Chilean director Francisca Alegría’s surreal debut film The Cow Who Sang a Song Into The Future, released 24 March in UK cinemas, is a 90-minute magical realist eco-fable that was nominated for the Grand Jury Prize at the 2022 Sundance Film Festival.
Set in the beautiful Chilean wilderness, artfully captured by Inti Briones, the film opens with a haunting soundtrack as the viewer is taken through fertile forests all the way to the shores of the River Cautín where the local fauna and flora is in notable decline. From the depths of the polluted river, a spluttering Magdalena (Argentine actress Mia Maestro) emerges, fighting for air as she lies among dead fish on the riverbank. Removing her motorcycle helmet she journeys home barefoot, silently navigating the rugged countryside. Once she steps back into her country home, she causes her elderly estranged husband Enrique (Alfredo Castro) to suffer a heart attack.
Meanwhile in the Chilean Capital, Santiago, fraught professional single mother Cecilia (Leonor Varela) buckles under the weight of keeping all plates spinning at the hospital she works as a heart surgeon and as the mother of trans son, Tomas (Enzo Ferrada), whose gender-fluid identity she struggles to accept. Upon hearing of her father’s hospitalization, the family head South, deep into the Chilean countryside and into a magical realm where family trauma becomes synchronized with the environmental carnage a wood processing plant is wreaking on the local river and its ecosystems.
At the family ranch, a dairy farm, Cecilia and her two children are met by her brother Bernardo (Marcial Tagle), whose life has taken a very different course than the glamourous city life that Cecilia has made for herself since the suicide of their mother drove her away.
Enrique is discharged from the hospital and returns to the care of his family, who are reacquainting themselves with life at the ranch. But Magdalena’s presence unsettles and confuses Cecilia as she ventures deep into the woods for answers. As the family edge closer to the source of their dysfunction and trauma, the world outside spins out of control. As the patriarch weakens and their beloved cows succumb to the toxicity of the river, the family is confronted with the ghosts of their familial tragedy and the destructive trajectory of the past catching up with the present is set in motion.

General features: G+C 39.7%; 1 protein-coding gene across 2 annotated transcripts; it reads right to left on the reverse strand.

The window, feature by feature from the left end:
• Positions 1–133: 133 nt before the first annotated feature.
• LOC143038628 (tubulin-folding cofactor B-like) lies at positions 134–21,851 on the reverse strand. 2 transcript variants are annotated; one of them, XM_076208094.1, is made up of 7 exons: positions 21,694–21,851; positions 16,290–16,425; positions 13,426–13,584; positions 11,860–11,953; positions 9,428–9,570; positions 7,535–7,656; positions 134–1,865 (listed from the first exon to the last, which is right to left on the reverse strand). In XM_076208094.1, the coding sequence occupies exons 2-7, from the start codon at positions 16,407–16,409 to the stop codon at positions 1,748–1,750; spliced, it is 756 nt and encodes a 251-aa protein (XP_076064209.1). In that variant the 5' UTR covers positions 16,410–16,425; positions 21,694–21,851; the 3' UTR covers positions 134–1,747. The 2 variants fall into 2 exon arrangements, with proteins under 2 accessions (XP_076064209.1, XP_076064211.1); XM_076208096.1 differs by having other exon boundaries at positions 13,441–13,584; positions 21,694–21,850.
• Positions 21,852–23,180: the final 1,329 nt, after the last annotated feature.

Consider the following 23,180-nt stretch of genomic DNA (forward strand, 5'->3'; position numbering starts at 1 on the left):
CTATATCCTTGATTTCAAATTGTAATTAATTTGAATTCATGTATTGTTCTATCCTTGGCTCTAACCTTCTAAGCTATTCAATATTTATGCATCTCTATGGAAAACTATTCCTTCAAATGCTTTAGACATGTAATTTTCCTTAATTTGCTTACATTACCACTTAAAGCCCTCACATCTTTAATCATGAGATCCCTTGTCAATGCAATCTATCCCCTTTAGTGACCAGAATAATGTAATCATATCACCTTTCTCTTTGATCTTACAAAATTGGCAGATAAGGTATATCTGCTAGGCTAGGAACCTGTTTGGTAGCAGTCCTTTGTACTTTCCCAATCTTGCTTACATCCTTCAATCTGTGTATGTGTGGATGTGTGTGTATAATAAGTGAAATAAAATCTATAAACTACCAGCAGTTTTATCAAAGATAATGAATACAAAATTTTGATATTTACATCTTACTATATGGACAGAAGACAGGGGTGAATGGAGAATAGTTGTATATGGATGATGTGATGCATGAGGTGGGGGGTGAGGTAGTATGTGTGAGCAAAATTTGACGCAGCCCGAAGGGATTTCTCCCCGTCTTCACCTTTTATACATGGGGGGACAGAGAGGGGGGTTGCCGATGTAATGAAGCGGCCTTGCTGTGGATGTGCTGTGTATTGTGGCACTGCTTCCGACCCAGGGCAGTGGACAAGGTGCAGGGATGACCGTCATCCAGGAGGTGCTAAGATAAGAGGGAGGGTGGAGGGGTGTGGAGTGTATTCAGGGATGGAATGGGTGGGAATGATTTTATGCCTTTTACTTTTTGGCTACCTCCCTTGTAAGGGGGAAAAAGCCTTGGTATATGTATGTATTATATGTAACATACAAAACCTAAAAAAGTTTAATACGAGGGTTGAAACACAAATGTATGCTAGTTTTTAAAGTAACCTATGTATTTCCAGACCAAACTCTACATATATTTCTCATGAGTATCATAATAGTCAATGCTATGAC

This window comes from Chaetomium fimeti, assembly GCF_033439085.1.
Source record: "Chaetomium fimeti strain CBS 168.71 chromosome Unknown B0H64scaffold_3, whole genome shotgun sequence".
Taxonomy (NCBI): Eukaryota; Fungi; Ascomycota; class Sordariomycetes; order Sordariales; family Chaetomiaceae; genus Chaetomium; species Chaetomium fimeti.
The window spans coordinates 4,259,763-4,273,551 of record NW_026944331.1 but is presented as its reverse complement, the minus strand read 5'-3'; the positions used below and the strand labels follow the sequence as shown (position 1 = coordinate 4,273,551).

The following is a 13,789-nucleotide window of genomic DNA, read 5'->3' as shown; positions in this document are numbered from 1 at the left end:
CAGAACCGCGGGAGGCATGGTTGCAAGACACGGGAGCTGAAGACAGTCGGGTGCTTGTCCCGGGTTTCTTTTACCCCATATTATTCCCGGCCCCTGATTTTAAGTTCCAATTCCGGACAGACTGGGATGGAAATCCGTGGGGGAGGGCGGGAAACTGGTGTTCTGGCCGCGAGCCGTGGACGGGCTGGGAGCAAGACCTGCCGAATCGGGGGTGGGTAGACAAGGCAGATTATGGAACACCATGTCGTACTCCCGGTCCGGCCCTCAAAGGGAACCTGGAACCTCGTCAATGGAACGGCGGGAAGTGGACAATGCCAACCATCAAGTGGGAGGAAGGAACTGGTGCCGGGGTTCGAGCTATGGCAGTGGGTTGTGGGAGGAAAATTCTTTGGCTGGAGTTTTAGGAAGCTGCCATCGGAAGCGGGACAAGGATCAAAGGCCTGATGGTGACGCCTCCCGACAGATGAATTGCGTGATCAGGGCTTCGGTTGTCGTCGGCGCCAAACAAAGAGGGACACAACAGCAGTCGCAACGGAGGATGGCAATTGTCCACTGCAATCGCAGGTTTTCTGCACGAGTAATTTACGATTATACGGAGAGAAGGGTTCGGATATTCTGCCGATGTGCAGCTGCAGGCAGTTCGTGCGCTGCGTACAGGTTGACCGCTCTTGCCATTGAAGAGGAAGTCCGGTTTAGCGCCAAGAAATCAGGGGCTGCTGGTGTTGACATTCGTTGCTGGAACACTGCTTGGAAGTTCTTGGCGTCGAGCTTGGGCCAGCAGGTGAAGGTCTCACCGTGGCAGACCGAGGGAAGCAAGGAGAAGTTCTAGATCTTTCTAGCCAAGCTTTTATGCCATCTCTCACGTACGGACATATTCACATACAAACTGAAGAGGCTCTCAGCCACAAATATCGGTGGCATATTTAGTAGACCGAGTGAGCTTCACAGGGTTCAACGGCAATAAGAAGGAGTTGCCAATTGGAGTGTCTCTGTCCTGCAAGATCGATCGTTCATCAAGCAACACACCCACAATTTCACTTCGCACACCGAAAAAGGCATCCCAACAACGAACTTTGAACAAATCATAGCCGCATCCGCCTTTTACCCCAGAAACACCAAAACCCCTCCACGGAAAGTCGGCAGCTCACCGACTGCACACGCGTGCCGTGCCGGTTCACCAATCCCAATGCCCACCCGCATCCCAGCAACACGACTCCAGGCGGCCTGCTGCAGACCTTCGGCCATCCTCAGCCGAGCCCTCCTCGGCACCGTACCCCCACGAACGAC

Mesmerizing imagery, shot by skilled cinematographer Inti Briones, lends the film a phantasmagorical feel not too dissimilar to the magical realism deployed by A24 productions such as The Witch, which utilizes nature as a metaphor for foretelling, accompanied by a haunting soundtrack that skilfully creates tension throughout the film.
It is telling that The Cow was shot in the Araucanía region which today lies at the centre of the so-called ‘Mapuche conflict’, where a silent war against Indigenous communities and environmentalists is being waged by armed security forces protecting the interests of forestry and salmon industries, wrecking the environment across the region. The film manages to subtly relay the real-life battle for the survival of those communities that depend on the land in affected areas, clearly denouncing the damage unleashed upon the environment by unscrupulous wood processing plants such as Forestal Arauco, named and shamed in the film. It also manages to convey how familial trauma left to fester, can destroy future generations if not confronted. As we watch the family crumble under the weight of its own history, we will for them, as we will for humanity, to open its eyes and see the signs.
See here for details of UK screenings in Bristol, Newcastle, and London’s Rich Mix – followed by a Q&A with Kate Metcalf, co-director of Women’s Environmental Network, and Sofia Serbin de Skalon, a film and culture writer specialising in Latin American cinema and founder of the Argentine Film Festival.